"The fact a word is used more doesn't necessarily make it less offensive," said Sheidlower.
Barry Popik, a contributer to the Oxford English Dictionary, told ABCNEWS.com that he doesn't believe the word packs as much punch as it used to.
"In my opinion, 'pimp' has certainly been watered down from what it once was," Popik told ABCNEWS.com in an e-mail. "But it's all in the context -- the same with 'bitches' and 'hos.' It wasn't wise to use it on a television news broadcast."
Thomas Whalen, an associate professor of social science at Boston University, said that while some critics may argue that Clinton's response was only for political show, he believes otherwise: Clinton was doing what any mother would do in a similar situation and defending her child.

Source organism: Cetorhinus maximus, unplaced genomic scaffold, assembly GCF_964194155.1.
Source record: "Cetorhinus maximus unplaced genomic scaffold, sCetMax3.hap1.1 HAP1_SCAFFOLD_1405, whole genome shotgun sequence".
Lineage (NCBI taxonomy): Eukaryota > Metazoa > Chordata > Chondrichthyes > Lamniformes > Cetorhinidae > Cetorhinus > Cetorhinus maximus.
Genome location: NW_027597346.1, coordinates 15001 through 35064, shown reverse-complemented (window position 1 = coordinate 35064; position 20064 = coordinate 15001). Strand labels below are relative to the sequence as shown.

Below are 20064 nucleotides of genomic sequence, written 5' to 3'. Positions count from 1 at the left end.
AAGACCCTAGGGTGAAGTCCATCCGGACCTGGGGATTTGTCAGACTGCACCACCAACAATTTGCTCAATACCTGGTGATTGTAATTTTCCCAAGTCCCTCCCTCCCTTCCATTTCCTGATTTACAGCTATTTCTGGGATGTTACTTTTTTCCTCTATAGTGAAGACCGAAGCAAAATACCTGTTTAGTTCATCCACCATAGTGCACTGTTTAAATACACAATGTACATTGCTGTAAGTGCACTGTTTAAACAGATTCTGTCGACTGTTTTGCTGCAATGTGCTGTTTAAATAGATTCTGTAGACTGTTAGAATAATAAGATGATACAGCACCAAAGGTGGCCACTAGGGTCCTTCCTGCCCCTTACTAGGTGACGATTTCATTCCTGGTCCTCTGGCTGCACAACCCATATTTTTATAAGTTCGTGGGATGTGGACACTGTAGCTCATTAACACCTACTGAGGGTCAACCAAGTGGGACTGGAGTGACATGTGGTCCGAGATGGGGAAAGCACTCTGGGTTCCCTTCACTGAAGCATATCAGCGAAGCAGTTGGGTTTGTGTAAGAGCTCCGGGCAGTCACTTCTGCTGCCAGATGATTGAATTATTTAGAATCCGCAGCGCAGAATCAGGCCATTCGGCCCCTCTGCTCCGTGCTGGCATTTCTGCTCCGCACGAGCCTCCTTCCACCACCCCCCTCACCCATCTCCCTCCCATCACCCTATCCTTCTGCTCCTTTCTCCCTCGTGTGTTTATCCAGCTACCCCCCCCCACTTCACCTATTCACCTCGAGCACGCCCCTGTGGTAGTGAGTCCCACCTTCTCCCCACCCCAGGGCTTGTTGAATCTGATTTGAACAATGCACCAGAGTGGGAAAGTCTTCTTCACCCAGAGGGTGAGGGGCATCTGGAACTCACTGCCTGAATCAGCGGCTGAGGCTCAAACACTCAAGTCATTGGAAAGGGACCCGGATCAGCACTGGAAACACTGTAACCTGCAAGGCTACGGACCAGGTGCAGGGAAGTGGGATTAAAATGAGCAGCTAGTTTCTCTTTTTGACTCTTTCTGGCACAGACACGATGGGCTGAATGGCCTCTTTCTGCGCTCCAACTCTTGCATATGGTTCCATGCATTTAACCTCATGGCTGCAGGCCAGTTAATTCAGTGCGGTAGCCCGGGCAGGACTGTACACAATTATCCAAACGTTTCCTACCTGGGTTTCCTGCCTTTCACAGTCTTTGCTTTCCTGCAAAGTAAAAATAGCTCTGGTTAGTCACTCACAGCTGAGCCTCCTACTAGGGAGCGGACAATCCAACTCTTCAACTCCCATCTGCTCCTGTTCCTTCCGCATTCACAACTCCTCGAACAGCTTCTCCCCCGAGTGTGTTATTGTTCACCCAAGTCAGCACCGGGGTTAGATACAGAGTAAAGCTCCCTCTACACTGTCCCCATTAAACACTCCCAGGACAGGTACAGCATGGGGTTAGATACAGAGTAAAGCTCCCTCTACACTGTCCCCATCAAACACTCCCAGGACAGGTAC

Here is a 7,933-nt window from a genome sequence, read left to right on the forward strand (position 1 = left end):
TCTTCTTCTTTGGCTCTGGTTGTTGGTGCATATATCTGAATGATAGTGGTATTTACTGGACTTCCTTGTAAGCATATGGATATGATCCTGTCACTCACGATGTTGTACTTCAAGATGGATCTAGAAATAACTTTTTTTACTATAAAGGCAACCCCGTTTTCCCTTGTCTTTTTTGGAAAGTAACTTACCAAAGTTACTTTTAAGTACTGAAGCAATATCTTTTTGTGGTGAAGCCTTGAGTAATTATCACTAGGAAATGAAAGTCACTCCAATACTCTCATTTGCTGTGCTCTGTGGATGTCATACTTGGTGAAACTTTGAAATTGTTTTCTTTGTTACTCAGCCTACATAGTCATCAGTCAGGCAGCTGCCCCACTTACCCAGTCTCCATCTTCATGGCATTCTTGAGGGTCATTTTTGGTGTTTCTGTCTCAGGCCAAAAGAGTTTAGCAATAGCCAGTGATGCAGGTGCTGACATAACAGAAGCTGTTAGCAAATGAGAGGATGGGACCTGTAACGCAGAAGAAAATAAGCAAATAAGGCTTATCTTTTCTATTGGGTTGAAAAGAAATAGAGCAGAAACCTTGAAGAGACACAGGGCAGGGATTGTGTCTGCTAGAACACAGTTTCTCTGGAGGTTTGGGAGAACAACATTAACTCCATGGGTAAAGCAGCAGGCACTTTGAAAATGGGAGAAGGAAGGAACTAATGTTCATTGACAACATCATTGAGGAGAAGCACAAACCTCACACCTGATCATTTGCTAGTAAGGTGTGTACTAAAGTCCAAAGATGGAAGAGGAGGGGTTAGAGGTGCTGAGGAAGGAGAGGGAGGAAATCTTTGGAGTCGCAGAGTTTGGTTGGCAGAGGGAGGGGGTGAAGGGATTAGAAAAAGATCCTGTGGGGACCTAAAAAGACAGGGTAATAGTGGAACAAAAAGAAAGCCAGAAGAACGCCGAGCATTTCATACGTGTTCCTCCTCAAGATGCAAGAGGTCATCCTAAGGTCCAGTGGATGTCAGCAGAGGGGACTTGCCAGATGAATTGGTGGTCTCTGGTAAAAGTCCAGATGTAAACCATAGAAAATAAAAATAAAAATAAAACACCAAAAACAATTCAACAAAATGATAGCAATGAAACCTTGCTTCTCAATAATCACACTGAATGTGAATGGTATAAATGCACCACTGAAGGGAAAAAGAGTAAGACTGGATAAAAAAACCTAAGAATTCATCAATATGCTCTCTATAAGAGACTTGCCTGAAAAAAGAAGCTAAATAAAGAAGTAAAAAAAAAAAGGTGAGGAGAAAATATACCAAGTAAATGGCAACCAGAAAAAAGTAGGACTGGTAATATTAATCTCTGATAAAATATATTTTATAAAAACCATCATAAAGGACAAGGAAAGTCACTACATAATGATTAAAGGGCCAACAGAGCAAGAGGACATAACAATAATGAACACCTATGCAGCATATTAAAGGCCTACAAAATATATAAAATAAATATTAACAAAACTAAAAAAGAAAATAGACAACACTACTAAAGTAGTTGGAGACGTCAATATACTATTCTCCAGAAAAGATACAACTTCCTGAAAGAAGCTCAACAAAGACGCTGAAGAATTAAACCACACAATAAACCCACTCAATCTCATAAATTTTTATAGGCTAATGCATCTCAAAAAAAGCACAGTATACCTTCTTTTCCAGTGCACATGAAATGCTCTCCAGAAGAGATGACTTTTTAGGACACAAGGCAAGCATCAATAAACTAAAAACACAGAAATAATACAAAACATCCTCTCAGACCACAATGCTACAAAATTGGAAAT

"People are forgetting the point that Chelsea is the daughter of Hillary Clinton, and that she has always been very protective of her daughter -- when she was first lady and now," said Thomas Whalen, who is also the author of "A Higher Purpose: Profiles in Presidential Courage."
Whalen said the pimp remark was appropriate but not akin to radio host Don Imus' remarks last year, when he was fired for using a racial slur to describe members of the Rutgers University women's basketball team. Imus has since been reinstated on the airwaves and has apologized repeatedly for his remarks.
"It seems like Hillary Clinton and her family have been lambasted somewhat unfairly, added Whalen. "It's like the Clinton family is a punching bag for America."